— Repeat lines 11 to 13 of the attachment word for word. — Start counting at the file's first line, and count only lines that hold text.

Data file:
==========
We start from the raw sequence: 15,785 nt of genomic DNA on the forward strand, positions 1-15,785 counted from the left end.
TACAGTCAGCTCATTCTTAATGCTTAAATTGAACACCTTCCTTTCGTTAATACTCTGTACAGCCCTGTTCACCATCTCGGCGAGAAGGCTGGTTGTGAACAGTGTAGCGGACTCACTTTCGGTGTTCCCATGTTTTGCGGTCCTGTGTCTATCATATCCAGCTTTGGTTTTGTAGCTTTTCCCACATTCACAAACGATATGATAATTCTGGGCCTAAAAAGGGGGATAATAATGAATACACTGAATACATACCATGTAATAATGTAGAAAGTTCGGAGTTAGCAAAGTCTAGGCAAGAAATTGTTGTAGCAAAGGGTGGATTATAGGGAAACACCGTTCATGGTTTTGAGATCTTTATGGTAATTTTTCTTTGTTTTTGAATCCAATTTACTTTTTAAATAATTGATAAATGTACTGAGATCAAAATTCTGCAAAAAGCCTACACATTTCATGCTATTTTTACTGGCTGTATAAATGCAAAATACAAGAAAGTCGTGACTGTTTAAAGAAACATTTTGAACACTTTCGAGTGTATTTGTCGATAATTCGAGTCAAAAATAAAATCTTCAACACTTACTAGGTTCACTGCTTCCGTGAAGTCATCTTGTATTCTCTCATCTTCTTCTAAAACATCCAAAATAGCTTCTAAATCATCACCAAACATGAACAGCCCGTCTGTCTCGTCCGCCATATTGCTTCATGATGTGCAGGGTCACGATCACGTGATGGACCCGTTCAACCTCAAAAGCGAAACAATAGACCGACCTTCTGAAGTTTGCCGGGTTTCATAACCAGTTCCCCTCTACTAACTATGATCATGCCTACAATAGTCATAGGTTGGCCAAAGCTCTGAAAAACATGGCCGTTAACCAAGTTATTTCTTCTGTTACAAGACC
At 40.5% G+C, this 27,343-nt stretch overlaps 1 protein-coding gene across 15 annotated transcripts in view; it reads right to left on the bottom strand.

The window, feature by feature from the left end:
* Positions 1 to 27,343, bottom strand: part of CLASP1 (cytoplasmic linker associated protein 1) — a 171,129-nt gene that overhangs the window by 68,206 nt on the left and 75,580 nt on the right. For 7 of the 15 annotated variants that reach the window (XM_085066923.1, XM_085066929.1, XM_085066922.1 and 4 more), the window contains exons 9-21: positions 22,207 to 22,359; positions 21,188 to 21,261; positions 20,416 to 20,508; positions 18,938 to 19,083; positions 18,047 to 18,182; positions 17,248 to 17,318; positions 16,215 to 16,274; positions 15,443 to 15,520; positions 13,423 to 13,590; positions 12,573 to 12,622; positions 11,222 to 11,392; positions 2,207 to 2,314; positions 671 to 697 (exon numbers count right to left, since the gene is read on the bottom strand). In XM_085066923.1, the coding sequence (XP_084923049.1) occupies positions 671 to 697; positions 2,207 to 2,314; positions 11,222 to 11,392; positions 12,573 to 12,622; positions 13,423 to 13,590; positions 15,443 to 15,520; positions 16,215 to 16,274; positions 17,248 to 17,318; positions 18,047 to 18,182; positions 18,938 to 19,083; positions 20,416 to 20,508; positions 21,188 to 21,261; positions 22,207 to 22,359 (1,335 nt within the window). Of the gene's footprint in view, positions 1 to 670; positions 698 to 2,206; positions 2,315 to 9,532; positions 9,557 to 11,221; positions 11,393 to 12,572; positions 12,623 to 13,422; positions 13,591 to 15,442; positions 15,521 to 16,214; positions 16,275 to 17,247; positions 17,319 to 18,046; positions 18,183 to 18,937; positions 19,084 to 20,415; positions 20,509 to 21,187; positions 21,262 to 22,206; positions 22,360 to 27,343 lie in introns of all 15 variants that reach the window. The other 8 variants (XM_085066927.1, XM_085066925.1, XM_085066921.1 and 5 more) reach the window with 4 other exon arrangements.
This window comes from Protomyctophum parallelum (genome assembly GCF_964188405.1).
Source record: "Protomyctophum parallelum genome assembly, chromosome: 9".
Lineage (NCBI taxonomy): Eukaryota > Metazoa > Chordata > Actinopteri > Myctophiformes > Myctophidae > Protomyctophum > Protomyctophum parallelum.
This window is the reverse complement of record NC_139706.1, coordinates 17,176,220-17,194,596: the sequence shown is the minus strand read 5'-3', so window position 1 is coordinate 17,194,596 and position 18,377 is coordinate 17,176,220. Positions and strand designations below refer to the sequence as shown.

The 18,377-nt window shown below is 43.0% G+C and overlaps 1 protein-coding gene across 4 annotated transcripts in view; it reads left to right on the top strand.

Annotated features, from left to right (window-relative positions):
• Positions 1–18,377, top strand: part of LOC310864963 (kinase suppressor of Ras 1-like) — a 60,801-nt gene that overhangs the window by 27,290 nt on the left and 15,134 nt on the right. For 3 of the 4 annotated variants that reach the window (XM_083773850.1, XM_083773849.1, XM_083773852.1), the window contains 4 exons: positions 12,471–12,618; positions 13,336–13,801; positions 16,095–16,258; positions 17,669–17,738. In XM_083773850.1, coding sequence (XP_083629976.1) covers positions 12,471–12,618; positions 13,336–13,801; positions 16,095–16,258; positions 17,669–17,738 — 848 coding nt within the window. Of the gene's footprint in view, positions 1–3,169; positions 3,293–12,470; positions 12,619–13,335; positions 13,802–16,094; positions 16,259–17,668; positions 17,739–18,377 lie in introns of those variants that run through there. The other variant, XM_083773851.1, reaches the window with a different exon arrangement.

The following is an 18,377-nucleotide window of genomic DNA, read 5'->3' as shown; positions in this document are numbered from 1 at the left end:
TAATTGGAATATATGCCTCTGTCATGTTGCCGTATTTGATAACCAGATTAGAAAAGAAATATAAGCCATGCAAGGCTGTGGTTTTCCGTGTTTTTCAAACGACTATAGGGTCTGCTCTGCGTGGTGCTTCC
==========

Annotated features, from left to right (window-relative positions):
• Positions 1–18,377, top strand: part of LOC310864963 (kinase suppressor of Ras 1-like) — a 60,801-nt gene that overhangs the window by 27,290 nt on the left and 15,134 nt on the right. For 3 of the 4 annotated variants that reach the window (XM_083773850.1, XM_083773849.1, XM_083773852.1), the window contains 4 exons: positions 12,471–12,618; positions 13,336–13,801; positions 16,095–16,258; positions 17,669–17,738. In XM_083773850.1, coding sequence (XP_083629976.1) covers positions 12,471–12,618; positions 13,336–13,801; positions 16,095–16,258; positions 17,669–17,738 — 848 coding nt within the window. Of the gene's footprint in view, positions 1–3,169; positions 3,293–12,470; positions 12,619–13,335; positions 13,802–16,094; positions 16,259–17,668; positions 17,739–18,377 lie in introns of those variants that run through there. The other variant, XM_083773851.1, reaches the window with a different exon arrangement.

The following is an 18,377-nucleotide window of genomic DNA, read 5'->3' as shown; positions in this document are numbered from 1 at the left end: